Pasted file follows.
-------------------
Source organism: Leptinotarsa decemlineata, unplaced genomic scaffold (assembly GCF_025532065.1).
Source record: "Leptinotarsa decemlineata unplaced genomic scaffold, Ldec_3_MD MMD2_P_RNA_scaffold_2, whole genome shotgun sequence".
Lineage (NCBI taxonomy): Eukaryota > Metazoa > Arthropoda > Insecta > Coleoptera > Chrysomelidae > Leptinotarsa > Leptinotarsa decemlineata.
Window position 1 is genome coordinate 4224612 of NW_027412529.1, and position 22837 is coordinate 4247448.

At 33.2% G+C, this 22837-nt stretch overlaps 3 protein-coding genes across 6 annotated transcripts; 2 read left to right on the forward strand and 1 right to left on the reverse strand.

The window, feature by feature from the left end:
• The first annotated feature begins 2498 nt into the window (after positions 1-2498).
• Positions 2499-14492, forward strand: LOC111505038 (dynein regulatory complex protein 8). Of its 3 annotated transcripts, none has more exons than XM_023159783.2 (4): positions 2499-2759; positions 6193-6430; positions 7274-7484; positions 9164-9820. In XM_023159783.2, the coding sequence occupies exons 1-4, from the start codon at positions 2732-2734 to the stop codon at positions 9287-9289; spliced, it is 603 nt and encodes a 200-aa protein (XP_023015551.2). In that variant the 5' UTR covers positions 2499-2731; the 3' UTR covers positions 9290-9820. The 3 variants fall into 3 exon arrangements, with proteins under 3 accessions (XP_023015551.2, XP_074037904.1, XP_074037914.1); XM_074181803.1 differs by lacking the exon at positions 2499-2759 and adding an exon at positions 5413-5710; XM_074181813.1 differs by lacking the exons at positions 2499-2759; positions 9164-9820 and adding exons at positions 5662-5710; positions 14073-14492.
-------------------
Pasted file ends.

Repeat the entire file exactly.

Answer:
Source organism: Leptinotarsa decemlineata, unplaced genomic scaffold (assembly GCF_025532065.1).
Source record: "Leptinotarsa decemlineata unplaced genomic scaffold, Ldec_3_MD MMD2_P_RNA_scaffold_2, whole genome shotgun sequence".
Lineage (NCBI taxonomy): Eukaryota > Metazoa > Arthropoda > Insecta > Coleoptera > Chrysomelidae > Leptinotarsa > Leptinotarsa decemlineata.
Window position 1 is genome coordinate 4224612 of NW_027412529.1, and position 22837 is coordinate 4247448.

At 33.2% G+C, this 22837-nt stretch overlaps 3 protein-coding genes across 6 annotated transcripts; 2 read left to right on the forward strand and 1 right to left on the reverse strand.

The window, feature by feature from the left end:
• The first annotated feature begins 2498 nt into the window (after positions 1-2498).
• Positions 2499-14492, forward strand: LOC111505038 (dynein regulatory complex protein 8). Of its 3 annotated transcripts, none has more exons than XM_023159783.2 (4): positions 2499-2759; positions 6193-6430; positions 7274-7484; positions 9164-9820. In XM_023159783.2, the coding sequence occupies exons 1-4, from the start codon at positions 2732-2734 to the stop codon at positions 9287-9289; spliced, it is 603 nt and encodes a 200-aa protein (XP_023015551.2). In that variant the 5' UTR covers positions 2499-2731; the 3' UTR covers positions 9290-9820. The 3 variants fall into 3 exon arrangements, with proteins under 3 accessions (XP_023015551.2, XP_074037904.1, XP_074037914.1); XM_074181803.1 differs by lacking the exon at positions 2499-2759 and adding an exon at positions 5413-5710; XM_074181813.1 differs by lacking the exons at positions 2499-2759; positions 9164-9820 and adding exons at positions 5662-5710; positions 14073-14492.